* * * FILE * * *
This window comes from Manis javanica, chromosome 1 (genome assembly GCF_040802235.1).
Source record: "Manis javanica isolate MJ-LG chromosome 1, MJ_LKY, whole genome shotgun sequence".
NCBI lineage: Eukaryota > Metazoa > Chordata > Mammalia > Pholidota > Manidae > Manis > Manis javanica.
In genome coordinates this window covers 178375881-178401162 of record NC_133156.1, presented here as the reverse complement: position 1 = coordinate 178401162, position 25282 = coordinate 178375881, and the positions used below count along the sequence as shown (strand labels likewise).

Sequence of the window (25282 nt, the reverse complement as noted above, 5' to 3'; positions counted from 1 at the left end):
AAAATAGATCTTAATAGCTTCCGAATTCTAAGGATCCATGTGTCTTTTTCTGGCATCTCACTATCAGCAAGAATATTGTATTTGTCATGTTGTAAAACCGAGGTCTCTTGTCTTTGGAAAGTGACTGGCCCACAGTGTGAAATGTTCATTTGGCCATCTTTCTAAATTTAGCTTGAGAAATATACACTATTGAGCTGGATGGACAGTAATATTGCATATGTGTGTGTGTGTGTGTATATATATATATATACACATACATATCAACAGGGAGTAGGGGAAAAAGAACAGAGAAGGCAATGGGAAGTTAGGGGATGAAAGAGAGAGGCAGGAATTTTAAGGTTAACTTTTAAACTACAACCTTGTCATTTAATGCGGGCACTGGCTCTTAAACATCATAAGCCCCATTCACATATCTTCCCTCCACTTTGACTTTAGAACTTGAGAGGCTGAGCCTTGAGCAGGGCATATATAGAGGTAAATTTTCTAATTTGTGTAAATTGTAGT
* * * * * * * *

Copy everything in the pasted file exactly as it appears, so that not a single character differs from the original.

This window comes from Manis javanica, chromosome 1 (genome assembly GCF_040802235.1).
Source record: "Manis javanica isolate MJ-LG chromosome 1, MJ_LKY, whole genome shotgun sequence".
NCBI lineage: Eukaryota > Metazoa > Chordata > Mammalia > Pholidota > Manidae > Manis > Manis javanica.
In genome coordinates this window covers 178375881-178401162 of record NC_133156.1, presented here as the reverse complement: position 1 = coordinate 178401162, position 25282 = coordinate 178375881, and the positions used below count along the sequence as shown (strand labels likewise).

Sequence of the window (25282 nt, the reverse complement as noted above, 5' to 3'; positions counted from 1 at the left end):
AAAATAGATCTTAATAGCTTCCGAATTCTAAGGATCCATGTGTCTTTTTCTGGCATCTCACTATCAGCAAGAATATTGTATTTGTCATGTTGTAAAACCGAGGTCTCTTGTCTTTGGAAAGTGACTGGCCCACAGTGTGAAATGTTCATTTGGCCATCTTTCTAAATTTAGCTTGAGAAATATACACTATTGAGCTGGATGGACAGTAATATTGCATATGTGTGTGTGTGTGTGTATATATATATATATACACATACATATCAACAGGGAGTAGGGGAAAAAGAACAGAGAAGGCAATGGGAAGTTAGGGGATGAAAGAGAGAGGCAGGAATTTTAAGGTTAACTTTTAAACTACAACCTTGTCATTTAATGCGGGCACTGGCTCTTAAACATCATAAGCCCCATTCACATATCTTCCCTCCACTTTGACTTTAGAACTTGAGAGGCTGAGCCTTGAGCAGGGCATATATAGAGGTAAATTTTCTAATTTGTGTAAATTGTAGT